FCA Action Alert
Thursday, December 7, 2017

Can Florida's 70,642 nonprofit organizations afford to lose up to
$659 million annually in charitable contributions?

That is what is projected to happen if the final tax reform bill does not change.  

                                          Will you make a phone call TODAY?




Florida has one member of Congress who will serve on the conference committee of U.S. senators and representatives to negotiate the final tax reform bill that is scheduled for a vote within the next week.   Florida Congresswoman   Kathy Castor who represents parts of Hillsborough and Pinellas counties will serve on the conference committee. 
Today, her office needs to hear from her constituents and others throughout Florida.




Call Key
Please call or fax or email Congresswoman Kathy Castor's office TODAY; and please do not put off this simple, but important action.  The tax reform conference committee could finish its work as early as tomorrow.



Her Washington, D.C. Office:                  Her Tampa Office: 

Phone: (202) 225-3376                                       Phone: (813) 871-2817
Fax: (202) 225-5652                                            Fax: (813) 871-2864
Office Hours: 9 a.m. - 5 p.m.                             Office Hours: 8:30 a.m. - 5 p.m.

If you live in her Hillsborough or Pinellas county district, you can email her, but if you live outside of her district, your email will not be sent.  You will have to call or fax her office with the suggested message.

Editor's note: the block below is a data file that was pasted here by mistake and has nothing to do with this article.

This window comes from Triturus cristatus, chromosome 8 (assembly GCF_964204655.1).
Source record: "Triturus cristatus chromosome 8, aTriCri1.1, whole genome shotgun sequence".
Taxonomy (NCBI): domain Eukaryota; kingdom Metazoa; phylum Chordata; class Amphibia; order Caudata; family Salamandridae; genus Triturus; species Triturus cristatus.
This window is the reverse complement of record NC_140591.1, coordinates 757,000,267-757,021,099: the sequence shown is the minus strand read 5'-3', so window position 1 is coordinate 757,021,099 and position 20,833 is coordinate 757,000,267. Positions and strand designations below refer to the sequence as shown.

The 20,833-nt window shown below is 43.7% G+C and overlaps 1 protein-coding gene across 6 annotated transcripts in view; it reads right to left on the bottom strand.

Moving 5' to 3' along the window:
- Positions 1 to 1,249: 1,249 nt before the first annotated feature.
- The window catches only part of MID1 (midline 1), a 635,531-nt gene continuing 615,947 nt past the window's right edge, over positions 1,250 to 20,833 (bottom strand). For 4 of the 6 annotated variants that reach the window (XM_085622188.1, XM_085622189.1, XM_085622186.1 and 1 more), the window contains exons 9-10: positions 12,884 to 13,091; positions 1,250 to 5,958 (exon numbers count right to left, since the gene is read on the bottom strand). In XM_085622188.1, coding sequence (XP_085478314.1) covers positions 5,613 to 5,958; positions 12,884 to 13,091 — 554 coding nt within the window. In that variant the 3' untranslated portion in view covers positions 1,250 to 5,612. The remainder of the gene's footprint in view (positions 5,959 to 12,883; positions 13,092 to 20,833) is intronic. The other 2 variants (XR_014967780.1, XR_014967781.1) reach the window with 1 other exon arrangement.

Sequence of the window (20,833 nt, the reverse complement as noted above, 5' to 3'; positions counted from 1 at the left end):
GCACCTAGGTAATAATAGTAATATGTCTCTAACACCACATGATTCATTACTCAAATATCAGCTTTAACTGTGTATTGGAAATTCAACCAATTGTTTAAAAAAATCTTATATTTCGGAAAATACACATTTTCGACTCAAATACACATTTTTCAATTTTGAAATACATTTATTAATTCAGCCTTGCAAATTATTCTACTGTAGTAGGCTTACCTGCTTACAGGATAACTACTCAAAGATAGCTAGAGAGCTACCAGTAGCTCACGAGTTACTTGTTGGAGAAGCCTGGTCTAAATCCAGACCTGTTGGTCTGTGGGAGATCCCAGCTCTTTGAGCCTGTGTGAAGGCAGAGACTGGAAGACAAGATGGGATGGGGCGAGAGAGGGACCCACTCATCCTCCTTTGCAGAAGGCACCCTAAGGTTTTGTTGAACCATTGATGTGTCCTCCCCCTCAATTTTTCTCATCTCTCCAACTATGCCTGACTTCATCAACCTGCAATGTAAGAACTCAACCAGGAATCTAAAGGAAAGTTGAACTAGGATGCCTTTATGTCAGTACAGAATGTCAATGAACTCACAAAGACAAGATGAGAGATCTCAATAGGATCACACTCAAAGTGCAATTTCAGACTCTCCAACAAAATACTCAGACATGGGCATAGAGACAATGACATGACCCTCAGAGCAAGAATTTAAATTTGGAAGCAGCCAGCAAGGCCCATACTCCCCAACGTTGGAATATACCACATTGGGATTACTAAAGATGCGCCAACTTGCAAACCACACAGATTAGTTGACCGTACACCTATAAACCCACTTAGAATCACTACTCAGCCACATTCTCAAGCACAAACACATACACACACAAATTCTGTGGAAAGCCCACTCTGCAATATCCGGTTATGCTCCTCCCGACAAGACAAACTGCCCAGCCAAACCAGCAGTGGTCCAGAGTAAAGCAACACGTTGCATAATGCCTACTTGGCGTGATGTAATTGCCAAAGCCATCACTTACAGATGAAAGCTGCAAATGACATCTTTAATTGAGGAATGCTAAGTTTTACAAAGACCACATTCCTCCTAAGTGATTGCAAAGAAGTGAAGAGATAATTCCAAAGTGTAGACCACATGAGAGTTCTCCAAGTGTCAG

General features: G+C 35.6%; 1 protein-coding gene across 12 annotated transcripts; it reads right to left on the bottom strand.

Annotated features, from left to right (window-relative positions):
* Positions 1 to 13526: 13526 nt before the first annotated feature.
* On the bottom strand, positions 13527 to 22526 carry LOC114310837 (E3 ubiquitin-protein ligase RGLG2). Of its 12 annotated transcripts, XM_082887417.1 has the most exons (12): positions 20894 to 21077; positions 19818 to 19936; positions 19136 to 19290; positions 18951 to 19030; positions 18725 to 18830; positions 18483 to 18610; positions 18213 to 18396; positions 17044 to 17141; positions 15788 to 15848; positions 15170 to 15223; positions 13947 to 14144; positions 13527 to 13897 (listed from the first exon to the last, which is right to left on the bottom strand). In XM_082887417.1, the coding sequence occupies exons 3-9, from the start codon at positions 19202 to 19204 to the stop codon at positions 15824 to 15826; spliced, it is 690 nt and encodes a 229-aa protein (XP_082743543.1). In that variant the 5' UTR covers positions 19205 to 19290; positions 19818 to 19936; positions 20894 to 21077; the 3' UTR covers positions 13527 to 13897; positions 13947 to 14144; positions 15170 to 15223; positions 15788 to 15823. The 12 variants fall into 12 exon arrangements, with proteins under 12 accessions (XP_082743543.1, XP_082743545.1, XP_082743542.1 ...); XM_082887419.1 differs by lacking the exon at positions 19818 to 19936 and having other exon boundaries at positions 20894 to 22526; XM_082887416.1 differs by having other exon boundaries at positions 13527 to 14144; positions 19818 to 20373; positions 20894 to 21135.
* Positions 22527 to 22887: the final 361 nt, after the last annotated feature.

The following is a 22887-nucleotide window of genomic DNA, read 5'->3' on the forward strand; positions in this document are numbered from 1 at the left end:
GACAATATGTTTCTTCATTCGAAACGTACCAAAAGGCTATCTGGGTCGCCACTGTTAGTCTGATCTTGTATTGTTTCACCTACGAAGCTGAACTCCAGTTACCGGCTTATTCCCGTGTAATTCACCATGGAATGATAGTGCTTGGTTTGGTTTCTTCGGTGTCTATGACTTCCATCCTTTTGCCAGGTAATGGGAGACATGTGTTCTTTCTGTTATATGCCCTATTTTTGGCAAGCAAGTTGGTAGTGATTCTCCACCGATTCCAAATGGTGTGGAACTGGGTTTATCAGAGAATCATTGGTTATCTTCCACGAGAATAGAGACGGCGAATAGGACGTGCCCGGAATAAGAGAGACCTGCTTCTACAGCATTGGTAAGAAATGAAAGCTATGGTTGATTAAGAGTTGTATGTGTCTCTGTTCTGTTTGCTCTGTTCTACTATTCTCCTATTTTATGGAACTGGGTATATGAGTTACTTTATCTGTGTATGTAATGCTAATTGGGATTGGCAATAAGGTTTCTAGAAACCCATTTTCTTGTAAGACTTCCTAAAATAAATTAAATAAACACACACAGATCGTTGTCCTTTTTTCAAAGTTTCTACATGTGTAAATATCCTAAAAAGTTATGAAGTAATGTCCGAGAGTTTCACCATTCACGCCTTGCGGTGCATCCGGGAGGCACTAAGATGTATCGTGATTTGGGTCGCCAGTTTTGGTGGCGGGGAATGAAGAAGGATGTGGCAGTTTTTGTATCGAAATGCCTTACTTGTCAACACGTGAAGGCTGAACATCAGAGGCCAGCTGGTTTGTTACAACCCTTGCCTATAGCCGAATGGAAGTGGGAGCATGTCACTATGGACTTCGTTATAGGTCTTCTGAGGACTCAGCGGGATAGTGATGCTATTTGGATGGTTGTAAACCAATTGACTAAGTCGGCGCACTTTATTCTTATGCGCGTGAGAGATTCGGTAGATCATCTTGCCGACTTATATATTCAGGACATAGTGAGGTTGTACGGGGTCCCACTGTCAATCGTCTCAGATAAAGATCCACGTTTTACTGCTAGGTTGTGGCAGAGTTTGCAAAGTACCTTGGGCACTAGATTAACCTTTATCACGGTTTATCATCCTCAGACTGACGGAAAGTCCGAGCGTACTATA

Suggested message to deliver
to her office TODAY:



1. My name is _________ and I'm a (select one: Florida resident OR live in Congresswoman's Castor's district).


2. The purpose of my call is to ask her to please speak up during the tax reform conference to help stop the projected loss of up  to $24 billion annually in charitable contributions to nonprofit organizations.  

The impact in Florida would be devastating -- our state  has 70,642 nonprofits that employ 466,719 people and the tax reform bills as currently written would cost these Florida nonprofits  annually about $659 million in charitable contributions.* These organizations' programs and services are dependent upon charitable contributions.

3. As a conferee, please ask her to support the Universal Charitable Deduction (S.2123/H.R. 3988) as a policy solution OR revise the final tax reform bill
to protect giving by extending the charitable deduction to all taxpayers, not just 5% of the U.S. population.

4. I know she supports the programs and services of our nonprofit organizations; we hope she will speak up during conference about the unintended consequences
of the tax reform bills on the nonprofit sector and suggest corrections in the bill's final version.

5. Thank you for sharing my concerns and recommendations with the Congresswoman.

Source: Internal Revenue Service, Urban Institute, Bureau of Labor Statistics, Indiana University School of Philanthropy   Notes: Average deduction for tax year 2015. Charitable donations at risk calculated by distributing national donation reduction  by state's percent of total deducted charitable donations in 2015.



We need to unite and speak up throughout this
process to let our policy makers know the impact
the tax reform bill will have on our nonprofit industry.
If they do not hear from us, they will not know that 
this issue matters to us and to those we serve.  

Please follow through today on this simple request.  

Thank you.